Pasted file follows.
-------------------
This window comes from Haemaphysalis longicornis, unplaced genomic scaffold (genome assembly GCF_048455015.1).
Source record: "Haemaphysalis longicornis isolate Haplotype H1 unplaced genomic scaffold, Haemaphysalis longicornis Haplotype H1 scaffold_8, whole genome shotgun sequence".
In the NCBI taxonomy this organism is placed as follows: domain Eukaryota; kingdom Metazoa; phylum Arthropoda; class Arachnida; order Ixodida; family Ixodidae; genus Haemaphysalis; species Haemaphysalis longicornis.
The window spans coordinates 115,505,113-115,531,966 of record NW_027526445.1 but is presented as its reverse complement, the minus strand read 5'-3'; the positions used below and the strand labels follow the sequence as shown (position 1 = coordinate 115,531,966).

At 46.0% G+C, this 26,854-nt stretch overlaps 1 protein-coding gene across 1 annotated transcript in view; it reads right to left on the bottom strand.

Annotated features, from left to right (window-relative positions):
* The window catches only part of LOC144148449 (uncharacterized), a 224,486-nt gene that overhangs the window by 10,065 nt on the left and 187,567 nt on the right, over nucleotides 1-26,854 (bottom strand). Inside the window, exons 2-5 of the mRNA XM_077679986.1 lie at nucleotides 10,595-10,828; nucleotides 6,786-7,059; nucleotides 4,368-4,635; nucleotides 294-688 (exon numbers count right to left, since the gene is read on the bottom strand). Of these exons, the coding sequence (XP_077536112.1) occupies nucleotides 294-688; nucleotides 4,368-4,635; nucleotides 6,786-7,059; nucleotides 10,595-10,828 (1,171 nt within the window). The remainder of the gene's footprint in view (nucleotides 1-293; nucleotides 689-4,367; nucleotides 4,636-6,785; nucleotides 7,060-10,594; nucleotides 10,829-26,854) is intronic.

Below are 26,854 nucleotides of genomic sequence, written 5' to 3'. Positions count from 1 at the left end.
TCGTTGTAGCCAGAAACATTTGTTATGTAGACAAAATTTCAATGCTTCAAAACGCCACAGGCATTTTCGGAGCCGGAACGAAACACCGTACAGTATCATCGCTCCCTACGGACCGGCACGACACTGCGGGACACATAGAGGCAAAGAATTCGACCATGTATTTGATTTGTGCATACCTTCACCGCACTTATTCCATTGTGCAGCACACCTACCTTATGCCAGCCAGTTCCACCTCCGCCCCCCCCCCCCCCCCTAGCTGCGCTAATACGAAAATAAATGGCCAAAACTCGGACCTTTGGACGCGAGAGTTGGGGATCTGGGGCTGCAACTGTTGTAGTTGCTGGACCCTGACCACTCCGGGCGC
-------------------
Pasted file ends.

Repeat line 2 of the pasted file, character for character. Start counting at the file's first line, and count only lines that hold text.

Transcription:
Source record: "Haemaphysalis longicornis isolate Haplotype H1 unplaced genomic scaffold, Haemaphysalis longicornis Haplotype H1 scaffold_8, whole genome shotgun sequence".